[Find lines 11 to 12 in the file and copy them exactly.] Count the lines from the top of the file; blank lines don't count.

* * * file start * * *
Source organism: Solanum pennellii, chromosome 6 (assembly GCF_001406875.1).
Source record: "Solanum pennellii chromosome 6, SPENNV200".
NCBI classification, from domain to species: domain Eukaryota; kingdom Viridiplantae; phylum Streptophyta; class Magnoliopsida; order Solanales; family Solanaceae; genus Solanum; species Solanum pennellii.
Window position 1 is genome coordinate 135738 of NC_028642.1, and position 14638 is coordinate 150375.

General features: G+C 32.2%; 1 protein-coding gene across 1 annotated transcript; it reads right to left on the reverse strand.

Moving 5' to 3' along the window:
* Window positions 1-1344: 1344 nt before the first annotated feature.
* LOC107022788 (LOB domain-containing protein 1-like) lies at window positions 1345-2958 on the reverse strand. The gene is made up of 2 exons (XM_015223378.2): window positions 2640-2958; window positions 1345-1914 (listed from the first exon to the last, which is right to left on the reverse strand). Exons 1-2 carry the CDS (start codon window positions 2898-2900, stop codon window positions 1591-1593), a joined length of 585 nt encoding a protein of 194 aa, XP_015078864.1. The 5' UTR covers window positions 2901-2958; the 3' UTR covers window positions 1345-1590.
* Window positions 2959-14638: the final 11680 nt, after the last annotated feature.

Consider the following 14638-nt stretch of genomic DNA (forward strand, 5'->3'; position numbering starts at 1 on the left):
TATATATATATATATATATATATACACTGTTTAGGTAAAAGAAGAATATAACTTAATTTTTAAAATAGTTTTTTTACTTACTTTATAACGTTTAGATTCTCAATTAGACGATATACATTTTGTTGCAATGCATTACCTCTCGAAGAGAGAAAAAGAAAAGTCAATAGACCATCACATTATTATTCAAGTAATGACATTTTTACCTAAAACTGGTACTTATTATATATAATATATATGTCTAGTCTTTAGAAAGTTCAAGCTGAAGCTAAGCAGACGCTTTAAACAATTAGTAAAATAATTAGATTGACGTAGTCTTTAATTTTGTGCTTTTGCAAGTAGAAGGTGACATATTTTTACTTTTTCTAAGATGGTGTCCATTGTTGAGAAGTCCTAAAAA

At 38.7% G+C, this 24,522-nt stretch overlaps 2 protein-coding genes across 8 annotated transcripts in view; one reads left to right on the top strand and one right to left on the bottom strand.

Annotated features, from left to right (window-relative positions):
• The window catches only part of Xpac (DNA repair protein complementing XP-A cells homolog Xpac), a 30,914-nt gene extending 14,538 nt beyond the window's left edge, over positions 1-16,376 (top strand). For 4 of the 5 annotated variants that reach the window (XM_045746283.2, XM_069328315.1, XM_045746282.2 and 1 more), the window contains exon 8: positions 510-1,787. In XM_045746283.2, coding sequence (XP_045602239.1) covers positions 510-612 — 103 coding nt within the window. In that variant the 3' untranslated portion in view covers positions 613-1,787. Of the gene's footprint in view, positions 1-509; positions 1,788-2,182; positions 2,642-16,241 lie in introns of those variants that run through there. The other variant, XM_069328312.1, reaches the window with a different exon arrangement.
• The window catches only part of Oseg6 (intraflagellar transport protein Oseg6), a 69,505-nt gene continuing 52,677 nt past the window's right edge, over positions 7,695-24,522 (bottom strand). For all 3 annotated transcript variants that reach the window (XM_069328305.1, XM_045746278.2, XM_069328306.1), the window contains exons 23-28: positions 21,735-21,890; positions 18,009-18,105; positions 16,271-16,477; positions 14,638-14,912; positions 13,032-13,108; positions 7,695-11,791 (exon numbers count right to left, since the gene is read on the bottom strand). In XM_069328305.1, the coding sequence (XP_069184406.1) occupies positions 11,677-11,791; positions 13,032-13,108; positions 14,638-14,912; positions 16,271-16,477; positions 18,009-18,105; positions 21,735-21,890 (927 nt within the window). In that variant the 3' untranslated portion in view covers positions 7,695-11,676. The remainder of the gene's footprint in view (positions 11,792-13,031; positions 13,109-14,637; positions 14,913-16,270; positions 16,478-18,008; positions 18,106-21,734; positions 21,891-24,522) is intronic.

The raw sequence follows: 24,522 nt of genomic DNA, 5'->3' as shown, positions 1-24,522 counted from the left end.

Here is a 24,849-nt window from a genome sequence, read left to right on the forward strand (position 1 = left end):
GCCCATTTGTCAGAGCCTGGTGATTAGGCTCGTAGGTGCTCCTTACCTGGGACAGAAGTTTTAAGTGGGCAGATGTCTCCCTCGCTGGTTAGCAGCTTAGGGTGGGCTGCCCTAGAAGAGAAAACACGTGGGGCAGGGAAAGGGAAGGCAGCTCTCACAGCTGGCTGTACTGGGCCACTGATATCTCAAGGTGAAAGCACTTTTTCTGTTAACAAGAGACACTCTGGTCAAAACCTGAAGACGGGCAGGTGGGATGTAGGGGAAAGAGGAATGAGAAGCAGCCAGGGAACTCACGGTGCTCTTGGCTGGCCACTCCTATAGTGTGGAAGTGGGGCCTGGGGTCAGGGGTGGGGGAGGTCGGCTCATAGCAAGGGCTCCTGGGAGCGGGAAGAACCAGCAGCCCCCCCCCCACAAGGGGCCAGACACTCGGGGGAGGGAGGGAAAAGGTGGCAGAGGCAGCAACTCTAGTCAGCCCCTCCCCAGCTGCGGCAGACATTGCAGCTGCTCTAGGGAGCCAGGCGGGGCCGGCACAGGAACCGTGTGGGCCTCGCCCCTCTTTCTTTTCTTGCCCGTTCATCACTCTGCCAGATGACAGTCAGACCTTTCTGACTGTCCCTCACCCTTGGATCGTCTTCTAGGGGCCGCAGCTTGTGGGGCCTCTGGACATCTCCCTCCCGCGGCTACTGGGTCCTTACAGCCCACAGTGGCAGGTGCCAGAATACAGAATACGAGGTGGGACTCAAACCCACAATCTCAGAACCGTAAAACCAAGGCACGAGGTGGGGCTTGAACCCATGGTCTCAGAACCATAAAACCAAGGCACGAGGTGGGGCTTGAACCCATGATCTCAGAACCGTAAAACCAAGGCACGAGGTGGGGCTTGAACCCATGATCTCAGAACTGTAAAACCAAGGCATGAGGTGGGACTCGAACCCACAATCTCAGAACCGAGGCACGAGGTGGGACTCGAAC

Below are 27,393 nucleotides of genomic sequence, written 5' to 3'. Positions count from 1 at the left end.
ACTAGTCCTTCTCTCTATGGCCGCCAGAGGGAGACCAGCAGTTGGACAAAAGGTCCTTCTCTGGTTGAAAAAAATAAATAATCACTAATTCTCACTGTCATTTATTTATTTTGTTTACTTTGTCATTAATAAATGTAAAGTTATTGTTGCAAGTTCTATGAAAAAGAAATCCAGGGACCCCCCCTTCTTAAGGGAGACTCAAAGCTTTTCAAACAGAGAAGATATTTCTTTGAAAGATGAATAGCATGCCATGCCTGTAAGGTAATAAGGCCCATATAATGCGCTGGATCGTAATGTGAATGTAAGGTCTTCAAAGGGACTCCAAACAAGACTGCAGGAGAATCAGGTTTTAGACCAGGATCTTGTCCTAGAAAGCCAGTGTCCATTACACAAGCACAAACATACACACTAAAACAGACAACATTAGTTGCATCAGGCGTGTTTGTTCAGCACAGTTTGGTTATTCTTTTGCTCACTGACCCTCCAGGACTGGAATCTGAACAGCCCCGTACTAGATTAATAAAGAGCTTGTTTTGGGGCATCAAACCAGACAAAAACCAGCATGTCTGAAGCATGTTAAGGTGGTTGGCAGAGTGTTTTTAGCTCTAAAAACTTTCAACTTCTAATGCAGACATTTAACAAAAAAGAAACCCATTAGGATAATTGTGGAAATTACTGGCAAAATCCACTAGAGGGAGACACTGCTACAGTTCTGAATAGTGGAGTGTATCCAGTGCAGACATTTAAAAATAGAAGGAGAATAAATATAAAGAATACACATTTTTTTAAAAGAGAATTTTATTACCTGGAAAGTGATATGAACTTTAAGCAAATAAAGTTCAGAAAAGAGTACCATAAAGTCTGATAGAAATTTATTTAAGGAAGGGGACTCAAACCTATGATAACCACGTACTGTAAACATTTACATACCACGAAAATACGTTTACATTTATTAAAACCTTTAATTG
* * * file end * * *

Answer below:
TATATATATATATATATATATATACACTGTTTAGGTAAAAGAAGAATATAACTTAATTTTTAAAATAGTTTTTTTACTTACTTTATAACGTTTAGATTCTCAATTAGACGATATACATTTTGTTGCAATGCATTACCTCTCGAAGAGAGAAAAAGAAAAGTCAATAGACCATCACATTATTATTCAAGTAATGACATTTTTACCTAAAACTGGTACTTATTATATATAATATATATGTCTAGTCTTTAGAAAGTTCAAGCTGAAGCTAAGCAGACGCTTTAAACAATTAGTAAAATAATTAGATTGACGTAGTCTTTAATTTTGTGCTTTTGCAAGTAGAAGGTGACATATTTTTACTTTTTCTAAGATGGTGTCCATTGTTGAGAAGTCCTAAAAA

At 38.7% G+C, this 24,522-nt stretch overlaps 2 protein-coding genes across 8 annotated transcripts in view; one reads left to right on the top strand and one right to left on the bottom strand.